When Pan Gu died, his breath became the wind and clouds, his voice the rolling thunder. One eye became the sun and one the moon. His body and limbs turned to five big mountains and his blood formed the roaring water. His veins became far-stretching roads and his muscles fertile land. The innumerable stars in the sky came from his hair and beard, and flowers and trees from his skin and the fine hairs on his body. His marrow turned to jade and pearls. His sweat flowed like the good rain and sweet dew that nurtured all things on earth. According to some versions of the Pan Gu legend, his tears flowed to make rivers and radiance of his eyes turned into thunder and lighting. When he was happy the sun shone, but when he was angry black clouds gathered in the sky. One version of the legend has it that the fleas and lice on his body became the ancestors of mankind.
The Pan Gu story has become firmly fixed in Chinese tradition. There is even an idiom relating to it: "Since Pan Gu created earth and the heavens," meaning "for a very long time." Nevertheless, it is rather a latecomer to the catalog of Chinese legends. First mention of it is in a book on Chinese myths written by Xu Zheng in the Three Kingdoms period (CE 220-265). Some opinions hold that it originated in south China or southeast Asia.
Henry Cornelius Agrippa
Henry Cornelius Agrippa von Nettesheim was born on September 15, 1486 in Cologne. He died in Grenoble or Lyons in 1534 or 1535. Agrippa was a German soldier and physician, and an adept in alchemy, astrology and magic. Agrippa never had the benefit of long term patronage so he was never able to stay long in one place and pursued many different professions serving as a soldier, physician, ambassador, and university lecturer. He was made a knight by the Emperor Maximilian.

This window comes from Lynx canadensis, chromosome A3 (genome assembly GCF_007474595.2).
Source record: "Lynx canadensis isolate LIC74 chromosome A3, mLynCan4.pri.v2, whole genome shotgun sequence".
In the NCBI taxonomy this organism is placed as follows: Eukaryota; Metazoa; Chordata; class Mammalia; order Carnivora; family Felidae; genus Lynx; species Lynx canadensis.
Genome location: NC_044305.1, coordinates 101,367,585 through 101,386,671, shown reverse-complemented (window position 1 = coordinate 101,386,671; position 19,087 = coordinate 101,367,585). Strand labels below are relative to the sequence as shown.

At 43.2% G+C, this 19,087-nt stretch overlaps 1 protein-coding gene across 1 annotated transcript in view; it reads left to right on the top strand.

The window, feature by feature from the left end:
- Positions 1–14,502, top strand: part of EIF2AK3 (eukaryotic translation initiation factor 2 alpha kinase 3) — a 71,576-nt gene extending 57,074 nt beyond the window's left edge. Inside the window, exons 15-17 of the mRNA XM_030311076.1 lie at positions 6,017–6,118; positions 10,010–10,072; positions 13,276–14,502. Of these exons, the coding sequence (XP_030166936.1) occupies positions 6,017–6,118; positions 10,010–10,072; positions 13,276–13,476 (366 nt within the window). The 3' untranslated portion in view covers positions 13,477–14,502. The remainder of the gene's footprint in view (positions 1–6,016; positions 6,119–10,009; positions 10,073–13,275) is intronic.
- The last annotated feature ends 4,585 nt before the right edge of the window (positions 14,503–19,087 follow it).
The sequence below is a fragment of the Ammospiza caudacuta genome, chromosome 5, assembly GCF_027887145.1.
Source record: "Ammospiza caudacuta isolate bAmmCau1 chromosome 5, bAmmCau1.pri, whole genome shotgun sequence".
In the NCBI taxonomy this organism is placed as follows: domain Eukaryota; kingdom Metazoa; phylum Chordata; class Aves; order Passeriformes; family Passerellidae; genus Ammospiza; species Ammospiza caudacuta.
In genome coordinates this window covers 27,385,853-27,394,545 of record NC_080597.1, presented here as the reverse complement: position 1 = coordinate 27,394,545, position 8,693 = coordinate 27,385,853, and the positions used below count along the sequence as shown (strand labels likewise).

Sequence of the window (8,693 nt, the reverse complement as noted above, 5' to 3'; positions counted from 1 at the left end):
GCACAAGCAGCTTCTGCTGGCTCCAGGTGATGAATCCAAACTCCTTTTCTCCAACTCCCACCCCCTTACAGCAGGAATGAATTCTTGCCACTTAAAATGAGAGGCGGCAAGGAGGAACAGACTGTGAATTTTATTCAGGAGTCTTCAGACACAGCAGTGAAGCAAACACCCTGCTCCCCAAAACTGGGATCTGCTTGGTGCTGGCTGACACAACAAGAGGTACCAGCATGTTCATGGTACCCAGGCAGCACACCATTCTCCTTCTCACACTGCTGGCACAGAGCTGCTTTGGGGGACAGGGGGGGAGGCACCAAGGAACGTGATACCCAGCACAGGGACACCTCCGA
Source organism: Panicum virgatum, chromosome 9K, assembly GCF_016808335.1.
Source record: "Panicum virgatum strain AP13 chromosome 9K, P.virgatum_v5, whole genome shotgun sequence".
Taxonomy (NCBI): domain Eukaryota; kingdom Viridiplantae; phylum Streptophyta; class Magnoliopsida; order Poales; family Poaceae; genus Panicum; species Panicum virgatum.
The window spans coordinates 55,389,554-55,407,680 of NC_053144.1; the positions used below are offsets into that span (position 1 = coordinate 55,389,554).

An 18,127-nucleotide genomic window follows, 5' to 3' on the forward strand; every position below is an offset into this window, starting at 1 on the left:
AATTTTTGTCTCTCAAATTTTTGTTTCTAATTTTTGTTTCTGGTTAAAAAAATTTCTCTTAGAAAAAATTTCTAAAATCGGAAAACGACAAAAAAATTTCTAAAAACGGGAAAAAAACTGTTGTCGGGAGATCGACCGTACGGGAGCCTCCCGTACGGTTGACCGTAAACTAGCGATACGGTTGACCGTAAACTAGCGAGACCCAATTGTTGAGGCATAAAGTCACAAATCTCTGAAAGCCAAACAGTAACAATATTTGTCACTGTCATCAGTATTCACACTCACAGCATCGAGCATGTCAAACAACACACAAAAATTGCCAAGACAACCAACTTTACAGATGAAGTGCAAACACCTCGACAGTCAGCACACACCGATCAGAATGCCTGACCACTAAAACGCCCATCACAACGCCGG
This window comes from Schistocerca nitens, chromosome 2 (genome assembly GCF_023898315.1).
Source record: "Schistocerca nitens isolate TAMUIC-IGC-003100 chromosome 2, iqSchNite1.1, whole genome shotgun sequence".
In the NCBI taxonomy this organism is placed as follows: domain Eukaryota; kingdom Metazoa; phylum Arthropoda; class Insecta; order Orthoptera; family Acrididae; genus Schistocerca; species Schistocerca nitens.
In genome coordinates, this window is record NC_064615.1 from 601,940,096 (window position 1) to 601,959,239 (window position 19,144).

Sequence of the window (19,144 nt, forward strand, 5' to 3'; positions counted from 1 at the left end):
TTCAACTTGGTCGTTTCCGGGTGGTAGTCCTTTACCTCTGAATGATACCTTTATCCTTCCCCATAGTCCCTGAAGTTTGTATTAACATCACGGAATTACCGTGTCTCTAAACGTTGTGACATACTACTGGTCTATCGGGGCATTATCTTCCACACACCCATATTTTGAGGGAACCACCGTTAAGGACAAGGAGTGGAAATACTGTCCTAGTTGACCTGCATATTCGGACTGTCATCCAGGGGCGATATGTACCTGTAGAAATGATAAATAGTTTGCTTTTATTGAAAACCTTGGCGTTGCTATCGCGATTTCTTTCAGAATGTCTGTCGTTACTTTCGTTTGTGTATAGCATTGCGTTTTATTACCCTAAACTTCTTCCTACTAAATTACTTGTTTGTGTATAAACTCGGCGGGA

In 1509 Agrippa wrote "De Nobilitate Et Praecelentia Foemini Sexus, (The Nobility of the Female Sex and the Superiority of Women Over Men), which was not published until 1532. In 1509 Agrippa also began writing his magnum opus, Three Books of Occult Philosophy which was finally published in 1531.
In 1530 Agrippa published De Incertitudine & Vanitate Scientiarum & Artium, (The Vanity and Uncertainty of the Arts and Sciences). He also wrote a commentary on the Ars Brevis of Raymond Lull, as well as treatises on, marriage, the plague and geomancy. As is clear from the long delay between the writing and publishing of many of his works throughout his life Agrippa was dogged by ill luck and opposition to his ideas and works.
Agrippa's thought unites the streams of classical Neoplatonic
and Hermetic philosophy, Jewish Kabbalah and Christianity. Three Books of Occult Philosophy, his most famous work, is a systematic exposition of the occult, in the sense of hidden, knowledge extant in Renaissance Europe. It is an encyclopedic work of Renaissance magic providing information on such diverse topics as planetary rulerships, occult virtues, sympathies and enmities of natural things, enchantments, sorceries, types of divination, the scales of numbers and their significance, astrological talismans, the divine Trinity, the Kabbalistic Names of God and the orders of evil spirits.
"Seeing there is a Threefold world, Elementary, Celestial and Intellectual, and every Inferior is governed by its Superior... the very Original and Chief Worker of All doth... convey the Virtues of his Omnipotency upon Us."
Agrippa influenced occultists for generations. His thinking was different and advanced for his times which frequently brought him into conflict with his contemporaries and church officials. Sounds like my kind of guy.